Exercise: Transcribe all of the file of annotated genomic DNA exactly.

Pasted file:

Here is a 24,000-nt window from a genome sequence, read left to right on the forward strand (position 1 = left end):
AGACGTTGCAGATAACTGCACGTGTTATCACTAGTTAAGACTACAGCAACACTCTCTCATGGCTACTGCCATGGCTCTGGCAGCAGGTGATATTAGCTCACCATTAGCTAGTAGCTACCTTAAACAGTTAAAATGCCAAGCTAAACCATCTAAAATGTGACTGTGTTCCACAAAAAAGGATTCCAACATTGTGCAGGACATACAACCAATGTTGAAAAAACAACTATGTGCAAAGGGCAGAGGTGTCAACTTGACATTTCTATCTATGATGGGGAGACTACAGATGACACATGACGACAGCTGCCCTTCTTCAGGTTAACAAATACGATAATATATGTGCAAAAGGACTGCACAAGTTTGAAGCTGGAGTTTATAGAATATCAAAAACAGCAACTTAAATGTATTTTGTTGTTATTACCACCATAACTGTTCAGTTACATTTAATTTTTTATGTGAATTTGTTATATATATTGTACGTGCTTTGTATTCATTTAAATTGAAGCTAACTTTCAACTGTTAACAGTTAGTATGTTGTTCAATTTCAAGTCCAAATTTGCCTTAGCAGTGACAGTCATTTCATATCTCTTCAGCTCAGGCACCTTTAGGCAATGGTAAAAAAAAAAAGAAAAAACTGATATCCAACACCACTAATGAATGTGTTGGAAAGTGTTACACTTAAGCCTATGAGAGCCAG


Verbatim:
Here is a 24,000-nt window from a genome sequence, read left to right on the forward strand (position 1 = left end):
AGACGTTGCAGATAACTGCACGTGTTATCACTAGTTAAGACTACAGCAACACTCTCTCATGGCTACTGCCATGGCTCTGGCAGCAGGTGATATTAGCTCACCATTAGCTAGTAGCTACCTTAAACAGTTAAAATGCCAAGCTAAACCATCTAAAATGTGACTGTGTTCCACAAAAAAGGATTCCAACATTGTGCAGGACATACAACCAATGTTGAAAAAACAACTATGTGCAAAGGGCAGAGGTGTCAACTTGACATTTCTATCTATGATGGGGAGACTACAGATGACACATGACGACAGCTGCCCTTCTTCAGGTTAACAAATACGATAATATATGTGCAAAAGGACTGCACAAGTTTGAAGCTGGAGTTTATAGAATATCAAAAACAGCAACTTAAATGTATTTTGTTGTTATTACCACCATAACTGTTCAGTTACATTTAATTTTTTATGTGAATTTGTTATATATATTGTACGTGCTTTGTATTCATTTAAATTGAAGCTAACTTTCAACTGTTAACAGTTAGTATGTTGTTCAATTTCAAGTCCAAATTTGCCTTAGCAGTGACAGTCATTTCATATCTCTTCAGCTCAGGCACCTTTAGGCAATGGTAAAAAAAAAAAGAAAAAACTGATATCCAACACCACTAATGAATGTGTTGGAAAGTGTTACACTTAAGCCTATGAGAGCCAG